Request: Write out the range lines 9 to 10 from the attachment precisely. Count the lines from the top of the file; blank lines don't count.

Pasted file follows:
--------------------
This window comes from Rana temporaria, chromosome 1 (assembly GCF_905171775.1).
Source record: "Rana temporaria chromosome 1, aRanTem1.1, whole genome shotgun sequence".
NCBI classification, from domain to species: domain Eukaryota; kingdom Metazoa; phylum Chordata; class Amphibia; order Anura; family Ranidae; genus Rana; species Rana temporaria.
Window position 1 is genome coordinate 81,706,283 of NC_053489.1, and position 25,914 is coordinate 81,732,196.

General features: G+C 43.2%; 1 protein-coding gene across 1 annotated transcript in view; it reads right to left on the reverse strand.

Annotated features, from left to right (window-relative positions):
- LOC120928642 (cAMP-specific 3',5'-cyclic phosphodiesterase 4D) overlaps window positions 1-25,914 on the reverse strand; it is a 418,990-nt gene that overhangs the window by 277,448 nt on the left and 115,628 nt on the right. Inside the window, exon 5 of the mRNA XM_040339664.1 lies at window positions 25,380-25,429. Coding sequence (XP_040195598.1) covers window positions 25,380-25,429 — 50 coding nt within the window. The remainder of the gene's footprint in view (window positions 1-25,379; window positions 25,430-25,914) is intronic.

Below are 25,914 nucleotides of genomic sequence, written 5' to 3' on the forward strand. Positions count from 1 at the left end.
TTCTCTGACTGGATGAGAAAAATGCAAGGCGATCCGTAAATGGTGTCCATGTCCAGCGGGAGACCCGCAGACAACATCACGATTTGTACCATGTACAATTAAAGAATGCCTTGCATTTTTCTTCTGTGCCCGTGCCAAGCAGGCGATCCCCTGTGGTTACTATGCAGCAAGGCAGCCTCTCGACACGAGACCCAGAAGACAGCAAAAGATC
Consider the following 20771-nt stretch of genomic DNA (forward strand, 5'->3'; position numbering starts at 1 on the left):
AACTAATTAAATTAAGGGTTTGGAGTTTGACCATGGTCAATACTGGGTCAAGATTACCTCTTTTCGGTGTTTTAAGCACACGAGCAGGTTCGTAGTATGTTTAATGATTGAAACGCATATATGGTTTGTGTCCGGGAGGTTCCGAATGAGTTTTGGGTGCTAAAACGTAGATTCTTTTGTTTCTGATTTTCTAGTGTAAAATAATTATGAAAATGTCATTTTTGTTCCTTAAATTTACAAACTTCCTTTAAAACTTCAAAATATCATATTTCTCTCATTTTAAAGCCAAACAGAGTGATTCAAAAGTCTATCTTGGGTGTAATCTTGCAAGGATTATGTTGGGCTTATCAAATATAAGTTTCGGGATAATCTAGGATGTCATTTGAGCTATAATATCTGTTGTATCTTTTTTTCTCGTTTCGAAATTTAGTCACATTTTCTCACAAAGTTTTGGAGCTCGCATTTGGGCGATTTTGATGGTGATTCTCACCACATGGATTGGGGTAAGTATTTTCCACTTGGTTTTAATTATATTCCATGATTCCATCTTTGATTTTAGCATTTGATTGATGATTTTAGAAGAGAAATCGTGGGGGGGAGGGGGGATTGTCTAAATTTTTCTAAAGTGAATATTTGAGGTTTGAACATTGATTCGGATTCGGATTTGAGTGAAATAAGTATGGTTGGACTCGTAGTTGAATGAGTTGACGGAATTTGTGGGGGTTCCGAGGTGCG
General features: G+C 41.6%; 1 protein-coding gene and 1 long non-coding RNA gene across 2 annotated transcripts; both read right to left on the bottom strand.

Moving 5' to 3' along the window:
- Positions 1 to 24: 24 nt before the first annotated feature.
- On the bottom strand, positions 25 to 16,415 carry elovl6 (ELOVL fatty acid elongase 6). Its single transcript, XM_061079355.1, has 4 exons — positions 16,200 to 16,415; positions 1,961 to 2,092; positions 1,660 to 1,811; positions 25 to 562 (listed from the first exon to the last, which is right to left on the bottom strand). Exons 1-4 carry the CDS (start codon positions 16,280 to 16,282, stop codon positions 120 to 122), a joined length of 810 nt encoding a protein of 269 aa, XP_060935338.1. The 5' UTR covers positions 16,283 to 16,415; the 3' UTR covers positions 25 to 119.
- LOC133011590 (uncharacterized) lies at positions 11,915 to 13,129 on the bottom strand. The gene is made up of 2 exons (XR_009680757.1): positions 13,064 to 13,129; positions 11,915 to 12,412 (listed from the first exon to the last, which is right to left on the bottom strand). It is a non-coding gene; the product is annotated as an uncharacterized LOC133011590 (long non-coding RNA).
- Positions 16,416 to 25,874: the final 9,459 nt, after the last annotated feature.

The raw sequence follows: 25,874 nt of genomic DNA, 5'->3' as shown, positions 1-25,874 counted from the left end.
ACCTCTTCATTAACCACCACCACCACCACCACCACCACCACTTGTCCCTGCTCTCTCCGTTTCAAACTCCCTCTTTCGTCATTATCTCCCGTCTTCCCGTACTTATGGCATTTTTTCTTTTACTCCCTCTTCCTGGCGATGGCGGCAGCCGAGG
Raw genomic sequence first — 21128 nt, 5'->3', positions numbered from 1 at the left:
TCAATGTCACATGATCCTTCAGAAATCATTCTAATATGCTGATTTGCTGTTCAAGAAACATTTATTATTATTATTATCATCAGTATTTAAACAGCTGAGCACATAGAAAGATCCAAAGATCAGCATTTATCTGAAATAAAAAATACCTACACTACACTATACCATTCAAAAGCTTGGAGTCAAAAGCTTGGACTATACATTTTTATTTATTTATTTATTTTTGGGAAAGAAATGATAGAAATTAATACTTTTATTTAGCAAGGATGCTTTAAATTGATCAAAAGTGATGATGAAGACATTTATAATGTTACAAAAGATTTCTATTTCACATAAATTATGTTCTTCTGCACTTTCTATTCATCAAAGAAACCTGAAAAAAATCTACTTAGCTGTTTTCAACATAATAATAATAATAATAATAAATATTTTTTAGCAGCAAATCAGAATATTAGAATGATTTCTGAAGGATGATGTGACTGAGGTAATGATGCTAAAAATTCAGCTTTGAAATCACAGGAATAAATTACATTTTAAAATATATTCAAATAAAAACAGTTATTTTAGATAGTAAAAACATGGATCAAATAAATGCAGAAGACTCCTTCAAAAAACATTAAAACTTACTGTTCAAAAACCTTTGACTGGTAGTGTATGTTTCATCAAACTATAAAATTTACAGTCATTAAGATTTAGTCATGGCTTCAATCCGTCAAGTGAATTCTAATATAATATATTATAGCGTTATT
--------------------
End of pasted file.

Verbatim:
TTCTCTGACTGGATGAGAAAAATGCAAGGCGATCCGTAAATGGTGTCCATGTCCAGCGGGAGACCCGCAGACAACATCACGATTTGTACCATGTACAATTAAAGAATGCCTTGCATTTTTCTTCTGTGCCCGTGCCAAGCAGGCGATCCCCTGTGGTTACTATGCAGCAAGGCAGCCTCTCGACACGAGACCCAGAAGACAGCAAAAGATC
Consider the following 20771-nt stretch of genomic DNA (forward strand, 5'->3'; position numbering starts at 1 on the left):